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Workshop
Interpreting, Explaining and Visualizing Deep Learning - Now what ?
Klaus-Robert Müller · Andrea Vedaldi · Lars K Hansen · Wojciech Samek · Grégoire Montavon

Sat Dec 09 08:00 AM -- 06:30 PM (PST) @ Hyatt Hotel, Regency Ballroom A+B+C
Event URL: http://www.interpretable-ml.org/nips2017workshop/ »

Machine learning has become an indispensable tool for a number of tasks ranging from the detection of objects in images to the understanding of natural languages. While these models reach impressively high predictive accuracy, they are often perceived as black-boxes, and it is not clear what information in the input data is used for predicting. In sensitive applications such as medical diagnosis or self-driving cars, where a single incorrect prediction can be very costly, the reliance of the model on the right features must be guaranteed. This indeed lowers the risk that the model behaves erroneously in presence of novel factors of variation in the test data. Furthermore, interpretability is instrumental when applying machine learning to the sciences, as the detailed understanding of the trained model (e.g., what features it uses to capture the complex relations between physical or biological variables) is a prerequisite for building meaningful new scientific hypotheses. Without such understanding and the possibility of verification that the model has learned something meaningful (e.g. obeying the known physical or biological laws), even the best predictor is of no use for scientific purposes. Finally, also from the perspective of a deep learning engineer, being able to visualize what the model has (or has not) learned is valuable as it allows to improve current models by e.g. identifying biases in the data or the training procedure, or by comparing the strengths and weaknesses of different architectures.

Not surprisingly, the problem of visualizing and understanding neural networks has recently received a lot of attention in the community. Various techniques for interpreting deep neural networks have been proposed and several workshops have been organized on related topics. However, the theoretical foundations of the interpretability problem are yet to be investigated and the usefulness of the proposed methods in practice still needs to be demonstrated.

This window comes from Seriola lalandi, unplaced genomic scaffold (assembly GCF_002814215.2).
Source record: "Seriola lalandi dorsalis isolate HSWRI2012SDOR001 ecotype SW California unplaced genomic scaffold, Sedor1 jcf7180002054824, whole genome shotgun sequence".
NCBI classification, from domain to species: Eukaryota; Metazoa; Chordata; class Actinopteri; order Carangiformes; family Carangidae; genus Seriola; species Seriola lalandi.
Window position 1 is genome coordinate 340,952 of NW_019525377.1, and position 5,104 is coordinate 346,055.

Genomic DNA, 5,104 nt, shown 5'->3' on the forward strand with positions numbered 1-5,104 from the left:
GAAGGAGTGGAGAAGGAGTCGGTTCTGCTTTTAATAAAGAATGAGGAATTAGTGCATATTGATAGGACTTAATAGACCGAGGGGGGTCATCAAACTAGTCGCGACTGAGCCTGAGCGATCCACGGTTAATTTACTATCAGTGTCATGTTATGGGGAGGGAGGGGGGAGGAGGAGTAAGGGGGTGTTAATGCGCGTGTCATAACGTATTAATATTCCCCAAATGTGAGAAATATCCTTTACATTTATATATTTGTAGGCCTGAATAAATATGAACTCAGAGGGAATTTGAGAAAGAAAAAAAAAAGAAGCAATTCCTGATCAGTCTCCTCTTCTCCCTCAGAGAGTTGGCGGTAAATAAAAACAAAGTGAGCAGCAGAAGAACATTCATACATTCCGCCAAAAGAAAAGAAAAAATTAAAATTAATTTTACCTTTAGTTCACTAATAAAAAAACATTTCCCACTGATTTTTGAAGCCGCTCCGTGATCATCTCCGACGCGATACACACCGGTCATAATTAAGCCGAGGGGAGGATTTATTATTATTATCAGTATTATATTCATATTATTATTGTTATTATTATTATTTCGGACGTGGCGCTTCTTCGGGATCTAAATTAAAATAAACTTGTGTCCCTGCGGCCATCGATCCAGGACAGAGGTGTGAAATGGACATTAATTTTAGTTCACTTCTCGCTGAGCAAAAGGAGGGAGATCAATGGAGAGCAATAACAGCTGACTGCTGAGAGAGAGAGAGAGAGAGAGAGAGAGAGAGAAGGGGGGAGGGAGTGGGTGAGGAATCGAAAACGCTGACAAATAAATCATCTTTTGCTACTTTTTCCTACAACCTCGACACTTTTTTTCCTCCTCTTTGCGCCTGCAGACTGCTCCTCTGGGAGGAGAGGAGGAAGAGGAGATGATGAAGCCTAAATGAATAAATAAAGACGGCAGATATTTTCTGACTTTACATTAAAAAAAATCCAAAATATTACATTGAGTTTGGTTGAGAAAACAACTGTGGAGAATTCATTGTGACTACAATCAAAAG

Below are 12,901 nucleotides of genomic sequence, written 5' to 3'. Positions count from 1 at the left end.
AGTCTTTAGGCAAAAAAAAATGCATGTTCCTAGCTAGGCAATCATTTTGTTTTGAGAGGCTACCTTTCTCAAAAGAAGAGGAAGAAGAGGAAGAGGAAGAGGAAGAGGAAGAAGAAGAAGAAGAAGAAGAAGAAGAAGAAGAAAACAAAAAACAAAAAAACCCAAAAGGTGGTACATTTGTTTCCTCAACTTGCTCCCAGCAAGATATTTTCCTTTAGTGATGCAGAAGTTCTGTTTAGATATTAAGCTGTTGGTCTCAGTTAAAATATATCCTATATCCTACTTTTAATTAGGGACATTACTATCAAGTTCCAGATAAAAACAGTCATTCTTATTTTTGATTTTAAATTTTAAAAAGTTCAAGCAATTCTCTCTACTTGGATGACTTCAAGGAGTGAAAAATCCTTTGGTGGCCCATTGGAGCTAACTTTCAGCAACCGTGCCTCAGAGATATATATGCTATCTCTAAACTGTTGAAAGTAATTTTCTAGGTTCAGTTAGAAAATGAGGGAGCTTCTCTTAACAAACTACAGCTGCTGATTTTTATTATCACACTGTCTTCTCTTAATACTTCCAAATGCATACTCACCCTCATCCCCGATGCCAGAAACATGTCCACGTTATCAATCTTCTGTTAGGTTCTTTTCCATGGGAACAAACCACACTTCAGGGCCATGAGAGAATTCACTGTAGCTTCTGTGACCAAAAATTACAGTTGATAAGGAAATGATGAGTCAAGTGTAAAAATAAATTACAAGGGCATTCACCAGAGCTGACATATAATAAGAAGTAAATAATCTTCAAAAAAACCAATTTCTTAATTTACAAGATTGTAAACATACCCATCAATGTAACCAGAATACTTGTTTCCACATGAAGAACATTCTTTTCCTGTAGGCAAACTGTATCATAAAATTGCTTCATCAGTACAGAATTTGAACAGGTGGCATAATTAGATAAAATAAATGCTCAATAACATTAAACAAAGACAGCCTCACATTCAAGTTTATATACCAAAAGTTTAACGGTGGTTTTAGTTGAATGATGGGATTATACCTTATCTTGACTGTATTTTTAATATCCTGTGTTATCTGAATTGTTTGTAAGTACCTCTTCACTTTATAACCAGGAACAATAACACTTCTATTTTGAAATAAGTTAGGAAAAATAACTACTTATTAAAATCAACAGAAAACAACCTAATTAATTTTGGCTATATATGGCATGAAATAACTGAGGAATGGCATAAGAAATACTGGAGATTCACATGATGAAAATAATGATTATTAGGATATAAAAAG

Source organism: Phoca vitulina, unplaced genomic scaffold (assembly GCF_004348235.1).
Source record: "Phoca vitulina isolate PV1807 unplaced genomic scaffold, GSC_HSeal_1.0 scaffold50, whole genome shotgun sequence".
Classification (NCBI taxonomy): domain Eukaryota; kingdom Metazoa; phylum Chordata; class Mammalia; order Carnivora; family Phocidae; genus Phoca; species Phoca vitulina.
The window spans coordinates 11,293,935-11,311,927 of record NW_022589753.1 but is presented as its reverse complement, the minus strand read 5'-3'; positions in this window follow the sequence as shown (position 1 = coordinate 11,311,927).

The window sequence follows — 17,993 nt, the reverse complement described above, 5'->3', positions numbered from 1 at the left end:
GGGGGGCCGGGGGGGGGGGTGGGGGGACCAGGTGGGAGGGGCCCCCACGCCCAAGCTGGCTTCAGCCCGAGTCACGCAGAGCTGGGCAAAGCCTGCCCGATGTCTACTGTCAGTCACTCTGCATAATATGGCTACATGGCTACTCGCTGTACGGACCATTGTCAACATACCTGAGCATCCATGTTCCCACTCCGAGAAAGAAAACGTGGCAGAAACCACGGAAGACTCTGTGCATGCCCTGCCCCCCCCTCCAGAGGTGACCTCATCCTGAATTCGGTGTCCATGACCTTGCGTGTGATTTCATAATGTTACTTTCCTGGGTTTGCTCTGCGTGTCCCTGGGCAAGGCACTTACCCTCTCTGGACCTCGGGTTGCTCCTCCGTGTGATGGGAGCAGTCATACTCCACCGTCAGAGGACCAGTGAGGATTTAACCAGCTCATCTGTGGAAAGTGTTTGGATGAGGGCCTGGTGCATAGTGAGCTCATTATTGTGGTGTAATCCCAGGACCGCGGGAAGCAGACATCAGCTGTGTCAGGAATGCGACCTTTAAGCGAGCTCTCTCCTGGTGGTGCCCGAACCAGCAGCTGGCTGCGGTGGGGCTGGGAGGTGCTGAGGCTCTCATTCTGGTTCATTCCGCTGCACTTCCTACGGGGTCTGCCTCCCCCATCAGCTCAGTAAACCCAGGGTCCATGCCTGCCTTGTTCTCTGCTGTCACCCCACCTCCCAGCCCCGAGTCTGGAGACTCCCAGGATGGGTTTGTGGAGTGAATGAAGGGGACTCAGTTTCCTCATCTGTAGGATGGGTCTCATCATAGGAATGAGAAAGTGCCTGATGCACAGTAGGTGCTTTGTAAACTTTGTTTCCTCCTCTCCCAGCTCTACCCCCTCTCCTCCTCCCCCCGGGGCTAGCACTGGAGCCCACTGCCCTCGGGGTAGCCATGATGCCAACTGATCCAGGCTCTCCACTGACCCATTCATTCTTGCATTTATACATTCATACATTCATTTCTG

Our NIPS 2017 Workshop “Interpreting, Explaining and Visualizing Deep Learning – Now what?” aims to review recent techniques and establish new theoretical foundations for interpreting and understanding deep learning models. However, it will not stop at the methodological level, but also address the “now what?” question. This strong focus on the applications of interpretable methods in deep learning distinguishes this workshop from previous events as we aim to take the next step by exploring and extending the practical usefulness of Interpreting, Explaining and Visualizing in Deep Learning. Also with this workshop we aim to identify new fields of applications for interpretable deep learning. Since the workshop will host invited speakers from various application domains (computer vision, NLP, neuroscience, medicine), it will provide an opportunity for participants to learn from each other and initiate new interdisciplinary collaborations. The workshop will contain invited research talks, short methods and applications talks, a poster and demonstration session and a panel discussion. A selection of accepted papers together with the invited contributions will be published in an edited book by Springer LNCS in order to provide a representative overview of recent activities in this emerging research field.

Sat 8:15 a.m. - 8:45 a.m.
Opening Remarks (Talk)
Klaus-Robert Müller
Sat 8:45 a.m. - 9:15 a.m.
Invited Talk 1 (Talk)
Been Kim
Sat 9:15 a.m. - 9:45 a.m.
Invited Talk 2 (Talk)
Dhruv Batra
Sat 9:45 a.m. - 10:30 a.m.
Methods 1 (Track)
Grégoire Montavon, Michael Tsang, Marco Ancona
Sat 10:30 a.m. - 11:00 a.m.
Coffee Break (morning) (Break)
Sat 11:00 a.m. - 11:15 a.m.
Methods 2 (Track)
Pieter-Jan Kindermans
Sat 11:15 a.m. - 11:45 a.m.
Invited Talk 3 (Talk)
Sepp Hochreiter
Sat 11:45 a.m. - 12:15 p.m.
Posters 1 (Posters)
J.P. Lewis, Housam Khalifa Bashier Babiker, Zhongang Qi, Laura Rieger, Ning Xie, Filip Dabek, KOUSHIK NAGASUBRAMANIAN, Bolei Zhou, Dieuwke Hupkes, CHUN-HAO CHANG, Pamela K Douglas, Enea Ceolini, Derek Doran, Yan Liu, Fuxin Li, Randy Goebel
Sat 12:15 p.m. - 1:15 p.m.
Lunch (Break)
Sat 1:15 p.m. - 1:45 p.m.
Posters 2 (Posters)
Sat 1:45 p.m. - 2:15 p.m.
Invited Talk 4 (Talk)
Anh Nguyen
Sat 2:15 p.m. - 2:45 p.m.
Invited Talk 5 (Talk)
Honglak Lee
Sat 2:45 p.m. - 3:00 p.m.
Applications 1 (Track)
Wojciech Samek
Sat 3:00 p.m. - 3:30 p.m.
Coffee Break (afternoon) (Break)
Sat 3:30 p.m. - 3:45 p.m.
Applications 2 (Track)
Sam Greydanus
Sat 3:45 p.m. - 4:15 p.m.
Invited Talk 6 (Talk)
Rich Caruana
Sat 4:15 p.m. - 4:45 p.m.
Invited Talk 7 (Talk)
Trevor Darrell
Sat 4:45 p.m. - 5:00 p.m.
Closing Remarks (Panel)
Lars K Hansen

Author Information

Klaus-Robert Müller (TU Berlin)
Andrea Vedaldi (Facebook AI Research and University of Oxford)
Lars K Hansen (Technical University of Denmark)
Wojciech Samek (Fraunhofer Heinrich Hertz Institute)
Grégoire Montavon (TU Berlin)

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